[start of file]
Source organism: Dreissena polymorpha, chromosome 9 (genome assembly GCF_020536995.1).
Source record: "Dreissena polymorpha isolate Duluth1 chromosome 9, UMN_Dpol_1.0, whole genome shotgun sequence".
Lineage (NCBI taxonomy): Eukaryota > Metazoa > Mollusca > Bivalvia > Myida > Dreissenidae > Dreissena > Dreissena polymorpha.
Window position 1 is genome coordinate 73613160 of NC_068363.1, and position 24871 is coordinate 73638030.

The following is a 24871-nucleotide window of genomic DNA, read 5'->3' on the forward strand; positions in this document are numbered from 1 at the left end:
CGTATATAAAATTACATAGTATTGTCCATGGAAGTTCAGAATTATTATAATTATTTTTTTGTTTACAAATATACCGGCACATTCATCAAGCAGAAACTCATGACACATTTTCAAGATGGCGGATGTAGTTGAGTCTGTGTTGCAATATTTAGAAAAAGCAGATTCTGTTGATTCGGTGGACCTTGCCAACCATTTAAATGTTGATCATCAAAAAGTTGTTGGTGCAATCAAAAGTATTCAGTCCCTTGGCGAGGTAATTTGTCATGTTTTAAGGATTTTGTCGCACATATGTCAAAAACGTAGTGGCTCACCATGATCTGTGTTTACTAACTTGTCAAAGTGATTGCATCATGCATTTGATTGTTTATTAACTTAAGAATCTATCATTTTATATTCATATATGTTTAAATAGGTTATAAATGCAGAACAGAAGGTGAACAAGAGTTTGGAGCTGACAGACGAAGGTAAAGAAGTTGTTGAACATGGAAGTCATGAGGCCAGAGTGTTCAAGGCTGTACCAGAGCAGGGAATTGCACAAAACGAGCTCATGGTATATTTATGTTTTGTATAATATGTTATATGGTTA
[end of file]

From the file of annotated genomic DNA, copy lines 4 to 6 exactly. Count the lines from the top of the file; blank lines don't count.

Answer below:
Window position 1 is genome coordinate 73613160 of NC_068363.1, and position 24871 is coordinate 73638030.

The following is a 24871-nucleotide window of genomic DNA, read 5'->3' on the forward strand; positions in this document are numbered from 1 at the left end:
CGTATATAAAATTACATAGTATTGTCCATGGAAGTTCAGAATTATTATAATTATTTTTTTGTTTACAAATATACCGGCACATTCATCAAGCAGAAACTCATGACACATTTTCAAGATGGCGGATGTAGTTGAGTCTGTGTTGCAATATTTAGAAAAAGCAGATTCTGTTGATTCGGTGGACCTTGCCAACCATTTAAATGTTGATCATCAAAAAGTTGTTGGTGCAATCAAAAGTATTCAGTCCCTTGGCGAGGTAATTTGTCATGTTTTAAGGATTTTGTCGCACATATGTCAAAAACGTAGTGGCTCACCATGATCTGTGTTTACTAACTTGTCAAAGTGATTGCATCATGCATTTGATTGTTTATTAACTTAAGAATCTATCATTTTATATTCATATATGTTTAAATAGGTTATAAATGCAGAACAGAAGGTGAACAAGAGTTTGGAGCTGACAGACGAAGGTAAAGAAGTTGTTGAACATGGAAGTCATGAGGCCAGAGTGTTCAAGGCTGTACCAGAGCAGGGAATTGCACAAAACGAGCTCATGGTATATTTATGTTTTGTATAATATGTTATATGGTTA